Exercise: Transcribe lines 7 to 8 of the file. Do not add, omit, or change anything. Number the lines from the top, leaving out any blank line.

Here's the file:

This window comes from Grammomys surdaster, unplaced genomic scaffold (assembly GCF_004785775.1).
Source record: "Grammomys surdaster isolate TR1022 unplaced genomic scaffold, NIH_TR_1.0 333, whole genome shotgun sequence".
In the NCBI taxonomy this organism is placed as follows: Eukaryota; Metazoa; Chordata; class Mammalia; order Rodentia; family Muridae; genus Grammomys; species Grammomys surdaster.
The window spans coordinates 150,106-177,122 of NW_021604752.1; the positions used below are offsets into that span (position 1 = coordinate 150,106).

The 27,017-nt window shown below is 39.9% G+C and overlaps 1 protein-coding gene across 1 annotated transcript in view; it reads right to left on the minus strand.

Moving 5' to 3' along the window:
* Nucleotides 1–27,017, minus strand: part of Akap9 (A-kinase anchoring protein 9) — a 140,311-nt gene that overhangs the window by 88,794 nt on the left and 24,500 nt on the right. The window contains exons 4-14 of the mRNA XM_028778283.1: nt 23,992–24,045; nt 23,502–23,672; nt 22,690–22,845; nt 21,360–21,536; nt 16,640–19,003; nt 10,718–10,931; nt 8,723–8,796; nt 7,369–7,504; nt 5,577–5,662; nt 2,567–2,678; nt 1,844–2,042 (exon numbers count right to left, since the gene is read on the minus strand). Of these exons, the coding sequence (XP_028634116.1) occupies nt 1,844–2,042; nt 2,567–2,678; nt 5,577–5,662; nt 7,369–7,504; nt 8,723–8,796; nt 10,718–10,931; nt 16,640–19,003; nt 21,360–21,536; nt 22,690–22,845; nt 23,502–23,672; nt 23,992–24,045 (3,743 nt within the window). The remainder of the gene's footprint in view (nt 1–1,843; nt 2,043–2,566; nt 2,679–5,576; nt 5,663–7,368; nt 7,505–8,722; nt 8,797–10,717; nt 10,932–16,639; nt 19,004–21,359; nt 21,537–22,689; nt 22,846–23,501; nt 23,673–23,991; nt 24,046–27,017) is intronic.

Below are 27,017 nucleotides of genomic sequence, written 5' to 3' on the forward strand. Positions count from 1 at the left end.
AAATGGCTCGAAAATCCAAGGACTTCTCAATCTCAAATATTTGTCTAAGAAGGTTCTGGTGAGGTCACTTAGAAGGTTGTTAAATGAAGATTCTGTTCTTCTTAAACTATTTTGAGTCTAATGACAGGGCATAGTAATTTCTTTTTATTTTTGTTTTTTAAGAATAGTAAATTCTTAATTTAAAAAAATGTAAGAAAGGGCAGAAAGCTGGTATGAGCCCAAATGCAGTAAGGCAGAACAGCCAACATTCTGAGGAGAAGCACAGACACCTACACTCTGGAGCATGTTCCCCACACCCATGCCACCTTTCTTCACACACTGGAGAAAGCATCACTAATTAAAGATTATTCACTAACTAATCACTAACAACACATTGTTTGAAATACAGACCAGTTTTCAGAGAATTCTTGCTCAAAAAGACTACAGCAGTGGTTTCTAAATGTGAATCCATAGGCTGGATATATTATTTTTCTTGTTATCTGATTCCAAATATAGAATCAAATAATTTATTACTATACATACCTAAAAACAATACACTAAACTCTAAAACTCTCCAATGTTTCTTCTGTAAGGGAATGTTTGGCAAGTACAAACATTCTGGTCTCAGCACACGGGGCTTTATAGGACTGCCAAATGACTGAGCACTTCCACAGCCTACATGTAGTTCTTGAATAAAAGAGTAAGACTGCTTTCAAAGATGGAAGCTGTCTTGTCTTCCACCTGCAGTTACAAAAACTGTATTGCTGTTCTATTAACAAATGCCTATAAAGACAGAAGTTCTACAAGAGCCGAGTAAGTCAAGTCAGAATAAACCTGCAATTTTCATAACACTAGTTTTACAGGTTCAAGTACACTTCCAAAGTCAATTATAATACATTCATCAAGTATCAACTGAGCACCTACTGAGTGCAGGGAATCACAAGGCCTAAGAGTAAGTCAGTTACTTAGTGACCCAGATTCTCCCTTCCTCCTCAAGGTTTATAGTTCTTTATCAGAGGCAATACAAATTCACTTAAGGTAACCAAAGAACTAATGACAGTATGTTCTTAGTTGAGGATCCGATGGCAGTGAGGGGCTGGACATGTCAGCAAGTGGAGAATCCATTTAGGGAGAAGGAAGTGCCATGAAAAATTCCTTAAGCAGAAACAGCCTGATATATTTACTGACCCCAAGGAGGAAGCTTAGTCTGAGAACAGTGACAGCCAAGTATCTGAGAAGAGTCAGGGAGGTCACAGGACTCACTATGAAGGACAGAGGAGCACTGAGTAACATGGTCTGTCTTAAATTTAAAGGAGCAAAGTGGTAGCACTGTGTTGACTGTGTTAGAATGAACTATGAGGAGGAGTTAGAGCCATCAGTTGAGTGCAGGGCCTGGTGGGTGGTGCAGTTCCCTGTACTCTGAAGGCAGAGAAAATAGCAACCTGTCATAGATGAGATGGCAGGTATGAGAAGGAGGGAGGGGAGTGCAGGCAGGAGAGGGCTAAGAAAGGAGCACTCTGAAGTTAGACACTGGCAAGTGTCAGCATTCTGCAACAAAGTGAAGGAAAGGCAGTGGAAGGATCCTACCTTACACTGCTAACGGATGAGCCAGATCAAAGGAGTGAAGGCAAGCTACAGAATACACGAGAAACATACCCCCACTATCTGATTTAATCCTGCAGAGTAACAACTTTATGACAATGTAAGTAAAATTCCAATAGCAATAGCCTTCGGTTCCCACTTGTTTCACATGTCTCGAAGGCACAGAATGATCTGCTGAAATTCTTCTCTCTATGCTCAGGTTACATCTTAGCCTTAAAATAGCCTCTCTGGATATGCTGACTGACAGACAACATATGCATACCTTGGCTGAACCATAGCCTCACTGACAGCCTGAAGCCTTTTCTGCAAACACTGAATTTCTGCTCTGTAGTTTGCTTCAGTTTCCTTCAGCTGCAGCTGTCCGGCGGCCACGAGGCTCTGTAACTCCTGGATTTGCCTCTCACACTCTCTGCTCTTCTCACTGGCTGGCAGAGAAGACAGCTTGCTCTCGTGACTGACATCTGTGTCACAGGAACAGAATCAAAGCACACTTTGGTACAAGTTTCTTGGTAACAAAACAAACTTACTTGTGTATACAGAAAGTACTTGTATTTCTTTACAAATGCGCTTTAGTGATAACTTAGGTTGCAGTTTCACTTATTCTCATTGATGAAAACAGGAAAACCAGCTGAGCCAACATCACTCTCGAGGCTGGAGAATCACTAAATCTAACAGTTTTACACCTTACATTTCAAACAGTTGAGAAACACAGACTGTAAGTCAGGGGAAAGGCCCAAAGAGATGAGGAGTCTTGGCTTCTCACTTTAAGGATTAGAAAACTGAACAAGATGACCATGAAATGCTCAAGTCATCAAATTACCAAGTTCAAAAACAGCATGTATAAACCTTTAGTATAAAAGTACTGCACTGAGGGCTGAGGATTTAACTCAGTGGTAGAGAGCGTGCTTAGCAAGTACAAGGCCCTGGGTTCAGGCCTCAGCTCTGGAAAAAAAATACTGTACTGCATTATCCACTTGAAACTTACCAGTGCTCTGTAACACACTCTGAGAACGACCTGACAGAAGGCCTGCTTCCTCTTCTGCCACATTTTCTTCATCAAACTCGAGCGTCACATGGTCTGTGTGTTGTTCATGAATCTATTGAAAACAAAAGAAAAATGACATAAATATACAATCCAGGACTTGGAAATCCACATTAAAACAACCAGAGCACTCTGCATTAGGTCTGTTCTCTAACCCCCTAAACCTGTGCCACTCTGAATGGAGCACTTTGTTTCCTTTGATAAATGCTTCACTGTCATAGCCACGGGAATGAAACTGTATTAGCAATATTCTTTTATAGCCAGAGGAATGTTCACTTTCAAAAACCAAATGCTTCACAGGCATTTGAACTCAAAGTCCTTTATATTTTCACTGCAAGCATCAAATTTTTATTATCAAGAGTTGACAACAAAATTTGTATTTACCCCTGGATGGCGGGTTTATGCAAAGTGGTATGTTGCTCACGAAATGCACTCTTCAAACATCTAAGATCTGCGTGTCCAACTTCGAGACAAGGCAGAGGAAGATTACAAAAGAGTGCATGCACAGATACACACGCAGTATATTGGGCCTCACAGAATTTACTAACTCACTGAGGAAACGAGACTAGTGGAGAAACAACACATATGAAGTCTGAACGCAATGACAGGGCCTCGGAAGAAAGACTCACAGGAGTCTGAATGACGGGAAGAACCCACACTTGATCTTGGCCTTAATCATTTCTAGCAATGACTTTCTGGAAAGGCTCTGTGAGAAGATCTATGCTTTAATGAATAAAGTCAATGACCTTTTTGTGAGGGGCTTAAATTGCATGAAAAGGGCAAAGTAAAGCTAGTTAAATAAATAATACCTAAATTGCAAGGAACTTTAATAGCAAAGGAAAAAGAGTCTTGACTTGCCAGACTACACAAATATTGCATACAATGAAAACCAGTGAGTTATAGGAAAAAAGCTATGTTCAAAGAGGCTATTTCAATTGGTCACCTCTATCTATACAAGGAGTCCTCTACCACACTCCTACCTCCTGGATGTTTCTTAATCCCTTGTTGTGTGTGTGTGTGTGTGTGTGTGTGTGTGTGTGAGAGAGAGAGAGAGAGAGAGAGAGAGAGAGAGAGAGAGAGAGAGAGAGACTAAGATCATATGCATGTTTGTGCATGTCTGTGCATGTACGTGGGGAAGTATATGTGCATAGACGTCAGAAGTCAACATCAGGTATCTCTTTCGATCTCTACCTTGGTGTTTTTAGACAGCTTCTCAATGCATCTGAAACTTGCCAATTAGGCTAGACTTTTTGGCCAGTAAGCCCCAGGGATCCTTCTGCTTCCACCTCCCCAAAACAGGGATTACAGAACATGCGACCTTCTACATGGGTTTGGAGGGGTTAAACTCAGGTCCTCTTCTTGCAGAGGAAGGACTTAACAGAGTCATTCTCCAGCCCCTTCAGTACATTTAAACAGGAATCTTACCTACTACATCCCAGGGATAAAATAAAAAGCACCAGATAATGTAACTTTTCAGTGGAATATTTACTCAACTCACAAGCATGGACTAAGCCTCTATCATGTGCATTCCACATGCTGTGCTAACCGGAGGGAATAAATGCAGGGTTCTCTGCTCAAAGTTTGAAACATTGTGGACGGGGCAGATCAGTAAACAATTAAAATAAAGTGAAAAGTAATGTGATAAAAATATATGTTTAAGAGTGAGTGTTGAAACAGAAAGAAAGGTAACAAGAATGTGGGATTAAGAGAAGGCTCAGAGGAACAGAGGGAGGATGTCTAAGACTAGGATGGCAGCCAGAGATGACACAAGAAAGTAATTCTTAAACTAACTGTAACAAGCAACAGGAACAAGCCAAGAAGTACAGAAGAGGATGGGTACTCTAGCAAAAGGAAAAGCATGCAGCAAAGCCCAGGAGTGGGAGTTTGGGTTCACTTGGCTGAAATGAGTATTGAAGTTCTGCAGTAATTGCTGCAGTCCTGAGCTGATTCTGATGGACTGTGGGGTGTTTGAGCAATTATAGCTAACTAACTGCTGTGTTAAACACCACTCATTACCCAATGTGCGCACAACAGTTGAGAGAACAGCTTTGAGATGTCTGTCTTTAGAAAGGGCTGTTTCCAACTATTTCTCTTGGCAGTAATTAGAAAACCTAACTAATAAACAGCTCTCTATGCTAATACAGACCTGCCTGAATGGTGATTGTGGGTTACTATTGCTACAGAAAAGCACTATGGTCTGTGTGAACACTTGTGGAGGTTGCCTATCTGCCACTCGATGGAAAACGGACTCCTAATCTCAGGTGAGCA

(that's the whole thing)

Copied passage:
* Nucleotides 1–27,017, minus strand: part of Akap9 (A-kinase anchoring protein 9) — a 140,311-nt gene that overhangs the window by 88,794 nt on the left and 24,500 nt on the right. The window contains exons 4-14 of the mRNA XM_028778283.1: nt 23,992–24,045; nt 23,502–23,672; nt 22,690–22,845; nt 21,360–21,536; nt 16,640–19,003; nt 10,718–10,931; nt 8,723–8,796; nt 7,369–7,504; nt 5,577–5,662; nt 2,567–2,678; nt 1,844–2,042 (exon numbers count right to left, since the gene is read on the minus strand). Of these exons, the coding sequence (XP_028634116.1) occupies nt 1,844–2,042; nt 2,567–2,678; nt 5,577–5,662; nt 7,369–7,504; nt 8,723–8,796; nt 10,718–10,931; nt 16,640–19,003; nt 21,360–21,536; nt 22,690–22,845; nt 23,502–23,672; nt 23,992–24,045 (3,743 nt within the window). The remainder of the gene's footprint in view (nt 1–1,843; nt 2,043–2,566; nt 2,679–5,576; nt 5,663–7,368; nt 7,505–8,722; nt 8,797–10,717; nt 10,932–16,639; nt 19,004–21,359; nt 21,537–22,689; nt 22,846–23,501; nt 23,673–23,991; nt 24,046–27,017) is intronic.

Below are 27,017 nucleotides of genomic sequence, written 5' to 3' on the forward strand. Positions count from 1 at the left end.